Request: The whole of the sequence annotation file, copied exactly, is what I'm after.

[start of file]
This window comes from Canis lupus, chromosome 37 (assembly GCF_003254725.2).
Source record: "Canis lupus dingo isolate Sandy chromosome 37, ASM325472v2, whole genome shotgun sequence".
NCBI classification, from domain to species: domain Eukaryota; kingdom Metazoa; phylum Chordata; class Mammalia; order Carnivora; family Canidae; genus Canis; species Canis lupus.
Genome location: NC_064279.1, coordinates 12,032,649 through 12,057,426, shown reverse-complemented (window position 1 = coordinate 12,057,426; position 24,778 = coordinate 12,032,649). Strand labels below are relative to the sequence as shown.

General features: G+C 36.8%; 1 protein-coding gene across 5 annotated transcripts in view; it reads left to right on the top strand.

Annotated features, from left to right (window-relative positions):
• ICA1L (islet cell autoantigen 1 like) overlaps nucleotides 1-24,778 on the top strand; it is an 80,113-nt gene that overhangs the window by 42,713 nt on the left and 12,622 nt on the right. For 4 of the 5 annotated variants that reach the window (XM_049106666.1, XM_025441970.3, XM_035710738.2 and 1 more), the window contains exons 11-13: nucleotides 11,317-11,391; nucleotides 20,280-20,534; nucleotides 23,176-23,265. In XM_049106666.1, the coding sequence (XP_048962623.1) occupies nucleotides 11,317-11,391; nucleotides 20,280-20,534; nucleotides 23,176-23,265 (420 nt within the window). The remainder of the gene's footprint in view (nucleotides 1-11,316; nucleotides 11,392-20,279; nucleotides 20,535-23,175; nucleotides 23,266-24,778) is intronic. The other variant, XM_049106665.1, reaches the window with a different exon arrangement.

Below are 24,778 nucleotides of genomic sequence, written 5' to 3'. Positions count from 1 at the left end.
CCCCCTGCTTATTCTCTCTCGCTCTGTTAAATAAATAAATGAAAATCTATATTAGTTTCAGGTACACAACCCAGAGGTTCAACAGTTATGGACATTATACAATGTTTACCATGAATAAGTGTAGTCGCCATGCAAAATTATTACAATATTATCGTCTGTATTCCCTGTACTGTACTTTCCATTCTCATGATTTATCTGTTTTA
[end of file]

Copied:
This window comes from Canis lupus, chromosome 37 (assembly GCF_003254725.2).
Source record: "Canis lupus dingo isolate Sandy chromosome 37, ASM325472v2, whole genome shotgun sequence".
NCBI classification, from domain to species: domain Eukaryota; kingdom Metazoa; phylum Chordata; class Mammalia; order Carnivora; family Canidae; genus Canis; species Canis lupus.
Genome location: NC_064279.1, coordinates 12,032,649 through 12,057,426, shown reverse-complemented (window position 1 = coordinate 12,057,426; position 24,778 = coordinate 12,032,649). Strand labels below are relative to the sequence as shown.

General features: G+C 36.8%; 1 protein-coding gene across 5 annotated transcripts in view; it reads left to right on the top strand.

Annotated features, from left to right (window-relative positions):
• ICA1L (islet cell autoantigen 1 like) overlaps nucleotides 1-24,778 on the top strand; it is an 80,113-nt gene that overhangs the window by 42,713 nt on the left and 12,622 nt on the right. For 4 of the 5 annotated variants that reach the window (XM_049106666.1, XM_025441970.3, XM_035710738.2 and 1 more), the window contains exons 11-13: nucleotides 11,317-11,391; nucleotides 20,280-20,534; nucleotides 23,176-23,265. In XM_049106666.1, the coding sequence (XP_048962623.1) occupies nucleotides 11,317-11,391; nucleotides 20,280-20,534; nucleotides 23,176-23,265 (420 nt within the window). The remainder of the gene's footprint in view (nucleotides 1-11,316; nucleotides 11,392-20,279; nucleotides 20,535-23,175; nucleotides 23,266-24,778) is intronic. The other variant, XM_049106665.1, reaches the window with a different exon arrangement.

Below are 24,778 nucleotides of genomic sequence, written 5' to 3'. Positions count from 1 at the left end.
CCCCCTGCTTATTCTCTCTCGCTCTGTTAAATAAATAAATGAAAATCTATATTAGTTTCAGGTACACAACCCAGAGGTTCAACAGTTATGGACATTATACAATGTTTACCATGAATAAGTGTAGTCGCCATGCAAAATTATTACAATATTATCGTCTGTATTCCCTGTACTGTACTTTCCATTCTCATGATTTATCTGTTTTA